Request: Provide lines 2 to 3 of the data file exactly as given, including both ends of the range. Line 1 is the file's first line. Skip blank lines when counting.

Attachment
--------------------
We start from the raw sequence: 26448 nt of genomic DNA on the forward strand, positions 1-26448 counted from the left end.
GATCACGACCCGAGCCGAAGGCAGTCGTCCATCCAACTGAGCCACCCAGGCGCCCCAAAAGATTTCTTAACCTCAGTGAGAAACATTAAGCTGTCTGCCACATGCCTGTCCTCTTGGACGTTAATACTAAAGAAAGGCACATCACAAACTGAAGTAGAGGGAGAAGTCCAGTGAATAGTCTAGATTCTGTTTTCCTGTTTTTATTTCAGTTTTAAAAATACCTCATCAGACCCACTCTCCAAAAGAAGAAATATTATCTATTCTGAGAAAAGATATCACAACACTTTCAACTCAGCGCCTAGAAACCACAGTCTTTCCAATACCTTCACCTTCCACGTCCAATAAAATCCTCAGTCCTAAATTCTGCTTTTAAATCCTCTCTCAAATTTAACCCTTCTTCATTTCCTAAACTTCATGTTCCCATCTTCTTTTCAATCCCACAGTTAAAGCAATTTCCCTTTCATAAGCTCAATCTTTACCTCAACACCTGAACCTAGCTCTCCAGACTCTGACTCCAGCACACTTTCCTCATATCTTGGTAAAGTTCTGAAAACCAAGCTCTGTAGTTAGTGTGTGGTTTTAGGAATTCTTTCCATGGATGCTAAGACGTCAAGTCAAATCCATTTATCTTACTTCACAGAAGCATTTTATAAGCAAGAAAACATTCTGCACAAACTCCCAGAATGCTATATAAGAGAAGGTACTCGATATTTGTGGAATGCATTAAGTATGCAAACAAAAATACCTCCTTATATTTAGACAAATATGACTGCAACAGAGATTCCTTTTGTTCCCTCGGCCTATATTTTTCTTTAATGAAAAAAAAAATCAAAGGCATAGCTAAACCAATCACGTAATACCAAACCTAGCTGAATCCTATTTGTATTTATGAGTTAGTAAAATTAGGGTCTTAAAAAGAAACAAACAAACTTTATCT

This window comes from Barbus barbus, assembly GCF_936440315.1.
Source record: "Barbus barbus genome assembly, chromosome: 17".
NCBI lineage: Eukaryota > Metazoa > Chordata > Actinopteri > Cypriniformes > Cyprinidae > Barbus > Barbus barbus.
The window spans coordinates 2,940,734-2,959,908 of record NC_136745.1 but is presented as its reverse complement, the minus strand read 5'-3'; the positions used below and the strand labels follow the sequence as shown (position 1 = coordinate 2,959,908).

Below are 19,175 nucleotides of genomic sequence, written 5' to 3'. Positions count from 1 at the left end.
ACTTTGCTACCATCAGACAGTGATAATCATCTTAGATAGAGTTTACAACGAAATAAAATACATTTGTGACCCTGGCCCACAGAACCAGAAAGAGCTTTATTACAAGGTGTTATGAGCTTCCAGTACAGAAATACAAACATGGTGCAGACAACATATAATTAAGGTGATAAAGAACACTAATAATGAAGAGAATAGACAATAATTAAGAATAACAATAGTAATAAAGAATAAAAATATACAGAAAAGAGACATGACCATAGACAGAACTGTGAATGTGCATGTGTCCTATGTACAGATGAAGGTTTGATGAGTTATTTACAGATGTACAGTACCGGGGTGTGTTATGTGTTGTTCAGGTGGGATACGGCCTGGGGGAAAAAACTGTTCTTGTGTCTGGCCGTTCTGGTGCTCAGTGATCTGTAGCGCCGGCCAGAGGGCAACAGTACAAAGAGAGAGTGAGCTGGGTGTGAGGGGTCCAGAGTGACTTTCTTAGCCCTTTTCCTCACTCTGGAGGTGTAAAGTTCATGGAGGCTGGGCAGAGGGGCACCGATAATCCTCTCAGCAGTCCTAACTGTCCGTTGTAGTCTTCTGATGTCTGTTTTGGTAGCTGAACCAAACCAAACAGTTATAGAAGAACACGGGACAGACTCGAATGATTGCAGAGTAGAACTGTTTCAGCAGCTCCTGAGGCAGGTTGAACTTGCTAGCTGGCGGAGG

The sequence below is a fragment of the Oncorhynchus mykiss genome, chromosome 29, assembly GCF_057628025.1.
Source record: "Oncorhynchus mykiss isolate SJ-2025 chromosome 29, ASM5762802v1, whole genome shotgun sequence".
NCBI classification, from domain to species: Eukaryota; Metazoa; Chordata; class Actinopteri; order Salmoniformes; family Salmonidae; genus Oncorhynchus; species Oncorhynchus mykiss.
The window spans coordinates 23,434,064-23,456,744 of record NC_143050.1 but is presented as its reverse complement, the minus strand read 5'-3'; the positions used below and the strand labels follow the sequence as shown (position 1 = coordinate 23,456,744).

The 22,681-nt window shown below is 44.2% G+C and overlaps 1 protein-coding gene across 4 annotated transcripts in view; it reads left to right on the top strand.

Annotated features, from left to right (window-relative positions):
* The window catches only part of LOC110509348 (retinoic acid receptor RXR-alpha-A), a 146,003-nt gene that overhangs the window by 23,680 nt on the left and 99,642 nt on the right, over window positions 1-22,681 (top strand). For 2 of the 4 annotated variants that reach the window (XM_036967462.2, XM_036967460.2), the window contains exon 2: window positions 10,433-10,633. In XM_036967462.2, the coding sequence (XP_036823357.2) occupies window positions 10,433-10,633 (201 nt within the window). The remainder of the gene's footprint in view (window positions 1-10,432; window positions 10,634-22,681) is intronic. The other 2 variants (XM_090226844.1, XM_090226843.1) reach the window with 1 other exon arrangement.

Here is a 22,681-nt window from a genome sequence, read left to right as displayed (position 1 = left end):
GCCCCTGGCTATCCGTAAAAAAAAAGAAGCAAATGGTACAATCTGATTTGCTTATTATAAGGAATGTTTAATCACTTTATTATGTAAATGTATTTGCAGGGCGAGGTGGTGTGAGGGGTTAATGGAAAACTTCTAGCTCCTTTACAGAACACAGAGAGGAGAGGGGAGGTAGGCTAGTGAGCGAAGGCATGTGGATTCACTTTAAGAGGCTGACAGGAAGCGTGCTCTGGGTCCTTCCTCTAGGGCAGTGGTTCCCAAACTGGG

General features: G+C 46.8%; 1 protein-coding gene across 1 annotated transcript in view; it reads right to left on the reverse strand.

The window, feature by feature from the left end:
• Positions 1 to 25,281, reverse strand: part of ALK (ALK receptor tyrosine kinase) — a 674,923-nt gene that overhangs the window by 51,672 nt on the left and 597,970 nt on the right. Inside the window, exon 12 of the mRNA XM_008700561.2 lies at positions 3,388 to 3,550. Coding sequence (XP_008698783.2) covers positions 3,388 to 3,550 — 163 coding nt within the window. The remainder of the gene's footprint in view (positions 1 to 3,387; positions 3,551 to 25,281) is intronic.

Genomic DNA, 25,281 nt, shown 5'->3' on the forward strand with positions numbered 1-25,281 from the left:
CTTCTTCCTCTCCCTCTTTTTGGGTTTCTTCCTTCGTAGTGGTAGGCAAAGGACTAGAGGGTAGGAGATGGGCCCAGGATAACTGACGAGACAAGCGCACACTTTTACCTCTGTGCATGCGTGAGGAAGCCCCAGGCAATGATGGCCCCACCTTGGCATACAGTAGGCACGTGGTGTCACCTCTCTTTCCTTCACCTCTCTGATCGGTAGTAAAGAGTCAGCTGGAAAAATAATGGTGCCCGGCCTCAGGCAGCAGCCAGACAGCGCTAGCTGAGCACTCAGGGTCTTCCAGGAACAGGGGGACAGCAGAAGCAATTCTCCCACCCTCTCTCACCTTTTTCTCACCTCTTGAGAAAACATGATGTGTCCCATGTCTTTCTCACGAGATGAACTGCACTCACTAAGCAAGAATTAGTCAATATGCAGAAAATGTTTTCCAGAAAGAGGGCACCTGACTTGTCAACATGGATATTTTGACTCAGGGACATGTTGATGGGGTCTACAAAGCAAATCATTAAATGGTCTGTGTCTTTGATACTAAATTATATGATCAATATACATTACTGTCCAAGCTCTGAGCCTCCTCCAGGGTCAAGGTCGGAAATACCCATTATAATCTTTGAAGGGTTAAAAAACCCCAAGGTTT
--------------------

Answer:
GATCACGACCCGAGCCGAAGGCAGTCGTCCATCCAACTGAGCCACCCAGGCGCCCCAAAAGATTTCTTAACCTCAGTGAGAAACATTAAGCTGTCTGCCACATGCCTGTCCTCTTGGACGTTAATACTAAAGAAAGGCACATCACAAACTGAAGTAGAGGGAGAAGTCCAGTGAATAGTCTAGATTCTGTTTTCCTGTTTTTATTTCAGTTTTAAAAATACCTCATCAGACCCACTCTCCAAAAGAAGAAATATTATCTATTCTGAGAAAAGATATCACAACACTTTCAACTCAGCGCCTAGAAACCACAGTCTTTCCAATACCTTCACCTTCCACGTCCAATAAAATCCTCAGTCCTAAATTCTGCTTTTAAATCCTCTCTCAAATTTAACCCTTCTTCATTTCCTAAACTTCATGTTCCCATCTTCTTTTCAATCCCACAGTTAAAGCAATTTCCCTTTCATAAGCTCAATCTTTACCTCAACACCTGAACCTAGCTCTCCAGACTCTGACTCCAGCACACTTTCCTCATATCTTGGTAAAGTTCTGAAAACCAAGCTCTGTAGTTAGTGTGTGGTTTTAGGAATTCTTTCCATGGATGCTAAGACGTCAAGTCAAATCCATTTATCTTACTTCACAGAAGCATTTTATAAGCAAGAAAACATTCTGCACAAACTCCCAGAATGCTATATAAGAGAAGGTACTCGATATTTGTGGAATGCATTAAGTATGCAAACAAAAATACCTCCTTATATTTAGACAAATATGACTGCAACAGAGATTCCTTTTGTTCCCTCGGCCTATATTTTTCTTTAATGAAAAAAAAAATCAAAGGCATAGCTAAACCAATCACGTAATACCAAACCTAGCTGAATCCTATTTGTATTTATGAGTTAGTAAAATTAGGGTCTTAAAAAGAAACAAACAAACTTTATCT

This window comes from Barbus barbus, assembly GCF_936440315.1.